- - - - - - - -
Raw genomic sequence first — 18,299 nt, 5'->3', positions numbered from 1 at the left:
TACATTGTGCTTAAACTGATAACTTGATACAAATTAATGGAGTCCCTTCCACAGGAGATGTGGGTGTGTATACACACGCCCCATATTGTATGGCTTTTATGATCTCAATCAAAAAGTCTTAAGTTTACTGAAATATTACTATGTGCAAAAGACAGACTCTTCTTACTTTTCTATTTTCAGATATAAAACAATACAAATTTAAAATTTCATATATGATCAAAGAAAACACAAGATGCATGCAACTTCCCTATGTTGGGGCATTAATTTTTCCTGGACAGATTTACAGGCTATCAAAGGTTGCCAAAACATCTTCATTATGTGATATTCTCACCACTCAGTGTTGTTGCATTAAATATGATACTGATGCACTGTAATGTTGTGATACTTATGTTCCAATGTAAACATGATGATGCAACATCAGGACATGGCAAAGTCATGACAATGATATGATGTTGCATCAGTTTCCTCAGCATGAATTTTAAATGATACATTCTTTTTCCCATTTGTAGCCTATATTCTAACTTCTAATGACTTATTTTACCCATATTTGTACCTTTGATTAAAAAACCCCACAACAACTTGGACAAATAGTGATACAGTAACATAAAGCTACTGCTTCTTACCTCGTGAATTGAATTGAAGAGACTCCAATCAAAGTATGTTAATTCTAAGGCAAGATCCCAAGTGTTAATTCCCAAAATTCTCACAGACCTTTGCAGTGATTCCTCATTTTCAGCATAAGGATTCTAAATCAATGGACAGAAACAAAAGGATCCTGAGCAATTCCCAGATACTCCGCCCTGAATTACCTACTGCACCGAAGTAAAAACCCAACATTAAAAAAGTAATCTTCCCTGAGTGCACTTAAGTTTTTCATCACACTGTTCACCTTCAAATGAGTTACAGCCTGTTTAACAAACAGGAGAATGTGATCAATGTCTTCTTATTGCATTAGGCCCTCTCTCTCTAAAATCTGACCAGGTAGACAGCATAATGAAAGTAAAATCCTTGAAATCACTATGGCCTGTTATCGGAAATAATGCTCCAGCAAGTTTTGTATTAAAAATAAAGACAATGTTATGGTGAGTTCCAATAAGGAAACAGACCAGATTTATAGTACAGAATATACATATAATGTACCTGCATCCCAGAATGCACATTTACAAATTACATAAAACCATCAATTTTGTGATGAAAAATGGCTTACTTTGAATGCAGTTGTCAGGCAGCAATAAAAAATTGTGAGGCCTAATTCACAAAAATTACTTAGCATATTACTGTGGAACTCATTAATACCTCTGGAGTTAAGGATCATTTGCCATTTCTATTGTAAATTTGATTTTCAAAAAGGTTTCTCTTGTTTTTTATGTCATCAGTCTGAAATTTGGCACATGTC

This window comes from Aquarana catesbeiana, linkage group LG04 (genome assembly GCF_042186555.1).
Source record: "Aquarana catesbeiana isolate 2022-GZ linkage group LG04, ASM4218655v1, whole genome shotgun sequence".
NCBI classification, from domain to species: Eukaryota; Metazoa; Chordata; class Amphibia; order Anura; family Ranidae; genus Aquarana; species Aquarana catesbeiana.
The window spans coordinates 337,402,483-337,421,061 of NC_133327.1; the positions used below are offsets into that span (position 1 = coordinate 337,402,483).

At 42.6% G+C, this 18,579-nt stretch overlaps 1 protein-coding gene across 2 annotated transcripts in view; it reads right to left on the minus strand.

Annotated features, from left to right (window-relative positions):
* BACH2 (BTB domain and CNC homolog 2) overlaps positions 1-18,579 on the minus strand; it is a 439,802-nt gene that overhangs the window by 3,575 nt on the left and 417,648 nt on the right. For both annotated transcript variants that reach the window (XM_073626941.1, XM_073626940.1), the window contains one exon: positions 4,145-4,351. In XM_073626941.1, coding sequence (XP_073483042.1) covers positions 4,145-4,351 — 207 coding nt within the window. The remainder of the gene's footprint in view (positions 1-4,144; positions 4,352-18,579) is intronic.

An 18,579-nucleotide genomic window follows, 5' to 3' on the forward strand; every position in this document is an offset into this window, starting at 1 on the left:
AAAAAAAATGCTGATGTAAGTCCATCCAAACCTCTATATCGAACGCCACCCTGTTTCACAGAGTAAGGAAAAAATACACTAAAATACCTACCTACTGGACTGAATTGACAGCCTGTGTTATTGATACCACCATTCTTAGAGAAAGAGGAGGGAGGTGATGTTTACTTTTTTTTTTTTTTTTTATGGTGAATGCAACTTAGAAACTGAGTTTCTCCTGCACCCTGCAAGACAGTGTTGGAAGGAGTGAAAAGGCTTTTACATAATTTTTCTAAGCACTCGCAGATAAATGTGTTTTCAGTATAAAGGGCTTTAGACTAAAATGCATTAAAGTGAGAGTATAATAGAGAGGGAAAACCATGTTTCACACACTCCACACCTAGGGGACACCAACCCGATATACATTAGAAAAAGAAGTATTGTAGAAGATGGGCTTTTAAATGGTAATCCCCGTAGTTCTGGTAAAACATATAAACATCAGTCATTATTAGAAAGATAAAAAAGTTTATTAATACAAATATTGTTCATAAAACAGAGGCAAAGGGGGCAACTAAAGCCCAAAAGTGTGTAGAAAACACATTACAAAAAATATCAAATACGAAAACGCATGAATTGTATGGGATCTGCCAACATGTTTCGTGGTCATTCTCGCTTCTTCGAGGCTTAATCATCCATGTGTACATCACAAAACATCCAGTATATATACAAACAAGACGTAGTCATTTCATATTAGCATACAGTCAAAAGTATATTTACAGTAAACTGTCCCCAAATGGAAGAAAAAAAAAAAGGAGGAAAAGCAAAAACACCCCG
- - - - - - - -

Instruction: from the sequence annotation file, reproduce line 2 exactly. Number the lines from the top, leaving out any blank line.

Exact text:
TACATTGTGCTTAAACTGATAACTTGATACAAATTAATGGAGTCCCTTCCACAGGAGATGTGGGTGTGTATACACACGCCCCATATTGTATGGCTTTTATGATCTCAATCAAAAAGTCTTAAGTTTACTGAAATATTACTATGTGCAAAAGACAGACTCTTCTTACTTTTCTATTTTCAGATATAAAACAATACAAATTTAAAATTTCATATATGATCAAAGAAAACACAAGATGCATGCAACTTCCCTATGTTGGGGCATTAATTTTTCCTGGACAGATTTACAGGCTATCAAAGGTTGCCAAAACATCTTCATTATGTGATATTCTCACCACTCAGTGTTGTTGCATTAAATATGATACTGATGCACTGTAATGTTGTGATACTTATGTTCCAATGTAAACATGATGATGCAACATCAGGACATGGCAAAGTCATGACAATGATATGATGTTGCATCAGTTTCCTCAGCATGAATTTTAAATGATACATTCTTTTTCCCATTTGTAGCCTATATTCTAACTTCTAATGACTTATTTTACCCATATTTGTACCTTTGATTAAAAAACCCCACAACAACTTGGACAAATAGTGATACAGTAACATAAAGCTACTGCTTCTTACCTCGTGAATTGAATTGAAGAGACTCCAATCAAAGTATGTTAATTCTAAGGCAAGATCCCAAGTGTTAATTCCCAAAATTCTCACAGACCTTTGCAGTGATTCCTCATTTTCAGCATAAGGATTCTAAATCAATGGACAGAAACAAAAGGATCCTGAGCAATTCCCAGATACTCCGCCCTGAATTACCTACTGCACCGAAGTAAAAACCCAACATTAAAAAAGTAATCTTCCCTGAGTGCACTTAAGTTTTTCATCACACTGTTCACCTTCAAATGAGTTACAGCCTGTTTAACAAACAGGAGAATGTGATCAATGTCTTCTTATTGCATTAGGCCCTCTCTCTCTAAAATCTGACCAGGTAGACAGCATAATGAAAGTAAAATCCTTGAAATCACTATGGCCTGTTATCGGAAATAATGCTCCAGCAAGTTTTGTATTAAAAATAAAGACAATGTTATGGTGAGTTCCAATAAGGAAACAGACCAGATTTATAGTACAGAATATACATATAATGTACCTGCATCCCAGAATGCACATTTACAAATTACATAAAACCATCAATTTTGTGATGAAAAATGGCTTACTTTGAATGCAGTTGTCAGGCAGCAATAAAAAATTGTGAGGCCTAATTCACAAAAATTACTTAGCATATTACTGTGGAACTCATTAATACCTCTGGAGTTAAGGATCATTTGCCATTTCTATTGTAAATTTGATTTTCAAAAAGGTTTCTCTTGTTTTTTATGTCATCAGTCTGAAATTTGGCACATGTC